Gaelic broadcasting is a strong shape today.  Radio nan Gaidheal currently has a budget of £3.8 million, as of 2011, to provide programs.  It has currently runs from 7:30 in the morning until 11:30 at night.  Over the course of a year there are now 3,500 hours of Gaelic radio and 2,500 hours of Gaelic television.

With BBC’s iPlayer and Radio services online, people around the world can now access Gaelic programming.  This is especially useful in promoting the language in communities abroad where there are already a group of Gaelic speakers such as in Nova Scotia, Canada.

In future we can expect Gaelic broadcasting to grow as a field.  Gaelic radio has been slowly growing over the last few decades and a full 24-hour Gaelic service is not too far away.  As for Gaelic television, with growing numbers of viewers, there will be more demand for content, meaning again more hours for Gaelic television.

An important factor in the future of Gaelic broadcasting will be the outcome of the Scottish independence referendum, which could result in broadcasting power for Scotland being governed solely in Scotland, rather than being governed in London.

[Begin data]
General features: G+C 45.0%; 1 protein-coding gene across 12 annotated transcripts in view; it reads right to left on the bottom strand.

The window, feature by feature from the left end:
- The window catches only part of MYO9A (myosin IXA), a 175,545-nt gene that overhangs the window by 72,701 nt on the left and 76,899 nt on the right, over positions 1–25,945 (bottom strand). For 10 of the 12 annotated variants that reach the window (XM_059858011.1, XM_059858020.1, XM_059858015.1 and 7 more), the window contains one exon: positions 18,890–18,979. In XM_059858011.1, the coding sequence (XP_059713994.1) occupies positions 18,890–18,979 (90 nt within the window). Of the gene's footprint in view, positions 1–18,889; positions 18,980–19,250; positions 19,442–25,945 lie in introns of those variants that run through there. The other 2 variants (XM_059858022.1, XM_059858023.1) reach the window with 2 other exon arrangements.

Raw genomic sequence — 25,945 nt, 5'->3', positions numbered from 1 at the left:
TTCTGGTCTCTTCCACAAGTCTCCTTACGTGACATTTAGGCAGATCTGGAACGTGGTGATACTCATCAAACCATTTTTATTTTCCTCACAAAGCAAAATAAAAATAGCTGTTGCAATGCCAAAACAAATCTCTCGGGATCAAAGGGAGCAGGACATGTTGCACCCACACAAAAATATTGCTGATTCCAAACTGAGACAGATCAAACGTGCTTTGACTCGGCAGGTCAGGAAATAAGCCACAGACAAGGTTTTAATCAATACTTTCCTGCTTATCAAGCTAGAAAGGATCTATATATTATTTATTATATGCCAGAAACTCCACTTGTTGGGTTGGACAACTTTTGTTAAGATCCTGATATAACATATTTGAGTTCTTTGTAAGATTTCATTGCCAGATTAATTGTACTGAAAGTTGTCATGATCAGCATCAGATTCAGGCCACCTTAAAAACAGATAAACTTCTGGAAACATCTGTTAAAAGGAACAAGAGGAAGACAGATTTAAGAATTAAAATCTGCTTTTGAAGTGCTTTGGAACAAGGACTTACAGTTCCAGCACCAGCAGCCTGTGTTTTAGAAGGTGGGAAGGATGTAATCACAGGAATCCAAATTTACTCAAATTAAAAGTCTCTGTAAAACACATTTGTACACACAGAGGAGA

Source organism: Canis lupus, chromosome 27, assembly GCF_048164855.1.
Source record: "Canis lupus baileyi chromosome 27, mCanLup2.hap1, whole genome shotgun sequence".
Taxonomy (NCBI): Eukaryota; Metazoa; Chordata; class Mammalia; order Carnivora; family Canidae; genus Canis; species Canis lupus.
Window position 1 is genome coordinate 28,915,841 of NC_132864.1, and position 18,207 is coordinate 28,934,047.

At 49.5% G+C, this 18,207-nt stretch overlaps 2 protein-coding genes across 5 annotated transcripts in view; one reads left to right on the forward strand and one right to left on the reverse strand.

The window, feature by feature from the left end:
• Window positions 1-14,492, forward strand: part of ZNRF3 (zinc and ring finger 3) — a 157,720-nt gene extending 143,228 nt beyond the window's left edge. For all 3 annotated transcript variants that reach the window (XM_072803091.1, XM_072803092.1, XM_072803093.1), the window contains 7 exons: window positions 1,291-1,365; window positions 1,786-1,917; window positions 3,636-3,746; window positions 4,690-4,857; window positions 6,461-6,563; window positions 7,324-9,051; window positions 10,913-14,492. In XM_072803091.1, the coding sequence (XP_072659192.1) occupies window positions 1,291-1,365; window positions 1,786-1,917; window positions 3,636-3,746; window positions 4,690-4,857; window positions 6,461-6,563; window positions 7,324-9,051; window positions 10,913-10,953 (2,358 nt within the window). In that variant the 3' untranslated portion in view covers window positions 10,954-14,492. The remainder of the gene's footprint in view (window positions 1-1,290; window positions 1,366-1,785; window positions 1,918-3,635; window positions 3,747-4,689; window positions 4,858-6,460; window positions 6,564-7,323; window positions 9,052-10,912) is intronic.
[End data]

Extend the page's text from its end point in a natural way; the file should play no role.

Gaelic broadcasting is essential in the modern world to keep the language present in the culture of Scotland today.  With high quality broadcasting, on both television & Radio, Gaelic will continue to show that it is far more than just a language spoken by a minority.


BBC,, 25th November 2012

BBC, GMS Gaelic Digital Service: Summary of PVA Research, 2007

The Communications Act, 2003, Section 208

Cormack, M., ‘Gaelic in the Media’, “Scottish Affairs” (46) p23-43, 2004

MG Alba, Annual Report & Statement of Accounts 2011-12, 2012